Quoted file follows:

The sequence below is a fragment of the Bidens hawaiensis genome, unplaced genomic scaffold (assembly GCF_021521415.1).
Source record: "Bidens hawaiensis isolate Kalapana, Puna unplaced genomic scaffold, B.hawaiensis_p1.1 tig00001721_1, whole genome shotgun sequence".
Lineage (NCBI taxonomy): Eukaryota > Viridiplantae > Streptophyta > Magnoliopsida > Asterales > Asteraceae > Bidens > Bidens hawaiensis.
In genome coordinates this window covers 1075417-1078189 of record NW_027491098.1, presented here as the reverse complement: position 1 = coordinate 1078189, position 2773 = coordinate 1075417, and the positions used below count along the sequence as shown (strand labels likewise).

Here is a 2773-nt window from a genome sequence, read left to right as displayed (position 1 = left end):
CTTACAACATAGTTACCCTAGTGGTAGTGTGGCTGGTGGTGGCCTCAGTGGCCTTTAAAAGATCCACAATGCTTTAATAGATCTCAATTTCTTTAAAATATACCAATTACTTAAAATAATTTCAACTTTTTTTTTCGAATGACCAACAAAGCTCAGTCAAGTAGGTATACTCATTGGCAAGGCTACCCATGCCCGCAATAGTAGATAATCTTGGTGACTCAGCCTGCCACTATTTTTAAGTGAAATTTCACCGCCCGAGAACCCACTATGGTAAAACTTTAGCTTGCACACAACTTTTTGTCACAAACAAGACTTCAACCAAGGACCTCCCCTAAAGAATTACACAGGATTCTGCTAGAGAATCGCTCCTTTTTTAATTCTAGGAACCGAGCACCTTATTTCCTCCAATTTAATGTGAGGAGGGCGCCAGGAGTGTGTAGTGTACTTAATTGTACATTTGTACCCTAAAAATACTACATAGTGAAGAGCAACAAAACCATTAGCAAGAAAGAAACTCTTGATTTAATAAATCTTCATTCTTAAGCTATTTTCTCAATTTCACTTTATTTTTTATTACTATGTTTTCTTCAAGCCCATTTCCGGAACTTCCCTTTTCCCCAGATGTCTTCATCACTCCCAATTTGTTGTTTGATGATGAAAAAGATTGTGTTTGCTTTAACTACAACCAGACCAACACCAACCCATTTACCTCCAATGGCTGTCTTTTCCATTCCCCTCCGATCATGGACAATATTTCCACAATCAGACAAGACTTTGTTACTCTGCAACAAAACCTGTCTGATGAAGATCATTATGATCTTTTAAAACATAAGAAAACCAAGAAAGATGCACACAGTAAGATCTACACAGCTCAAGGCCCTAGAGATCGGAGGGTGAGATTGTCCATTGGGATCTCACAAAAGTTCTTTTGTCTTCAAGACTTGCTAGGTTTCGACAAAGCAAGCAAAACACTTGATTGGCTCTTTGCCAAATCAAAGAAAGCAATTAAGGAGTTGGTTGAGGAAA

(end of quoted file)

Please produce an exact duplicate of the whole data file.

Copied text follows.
The sequence below is a fragment of the Bidens hawaiensis genome, unplaced genomic scaffold (assembly GCF_021521415.1).
Source record: "Bidens hawaiensis isolate Kalapana, Puna unplaced genomic scaffold, B.hawaiensis_p1.1 tig00001721_1, whole genome shotgun sequence".
Lineage (NCBI taxonomy): Eukaryota > Viridiplantae > Streptophyta > Magnoliopsida > Asterales > Asteraceae > Bidens > Bidens hawaiensis.
In genome coordinates this window covers 1075417-1078189 of record NW_027491098.1, presented here as the reverse complement: position 1 = coordinate 1078189, position 2773 = coordinate 1075417, and the positions used below count along the sequence as shown (strand labels likewise).

Here is a 2773-nt window from a genome sequence, read left to right as displayed (position 1 = left end):
CTTACAACATAGTTACCCTAGTGGTAGTGTGGCTGGTGGTGGCCTCAGTGGCCTTTAAAAGATCCACAATGCTTTAATAGATCTCAATTTCTTTAAAATATACCAATTACTTAAAATAATTTCAACTTTTTTTTTCGAATGACCAACAAAGCTCAGTCAAGTAGGTATACTCATTGGCAAGGCTACCCATGCCCGCAATAGTAGATAATCTTGGTGACTCAGCCTGCCACTATTTTTAAGTGAAATTTCACCGCCCGAGAACCCACTATGGTAAAACTTTAGCTTGCACACAACTTTTTGTCACAAACAAGACTTCAACCAAGGACCTCCCCTAAAGAATTACACAGGATTCTGCTAGAGAATCGCTCCTTTTTTAATTCTAGGAACCGAGCACCTTATTTCCTCCAATTTAATGTGAGGAGGGCGCCAGGAGTGTGTAGTGTACTTAATTGTACATTTGTACCCTAAAAATACTACATAGTGAAGAGCAACAAAACCATTAGCAAGAAAGAAACTCTTGATTTAATAAATCTTCATTCTTAAGCTATTTTCTCAATTTCACTTTATTTTTTATTACTATGTTTTCTTCAAGCCCATTTCCGGAACTTCCCTTTTCCCCAGATGTCTTCATCACTCCCAATTTGTTGTTTGATGATGAAAAAGATTGTGTTTGCTTTAACTACAACCAGACCAACACCAACCCATTTACCTCCAATGGCTGTCTTTTCCATTCCCCTCCGATCATGGACAATATTTCCACAATCAGACAAGACTTTGTTACTCTGCAACAAAACCTGTCTGATGAAGATCATTATGATCTTTTAAAACATAAGAAAACCAAGAAAGATGCACACAGTAAGATCTACACAGCTCAAGGCCCTAGAGATCGGAGGGTGAGATTGTCCATTGGGATCTCACAAAAGTTCTTTTGTCTTCAAGACTTGCTAGGTTTCGACAAAGCAAGCAAAACACTTGATTGGCTCTTTGCCAAATCAAAGAAAGCAATTAAGGAGTTGGTTGAGGAAA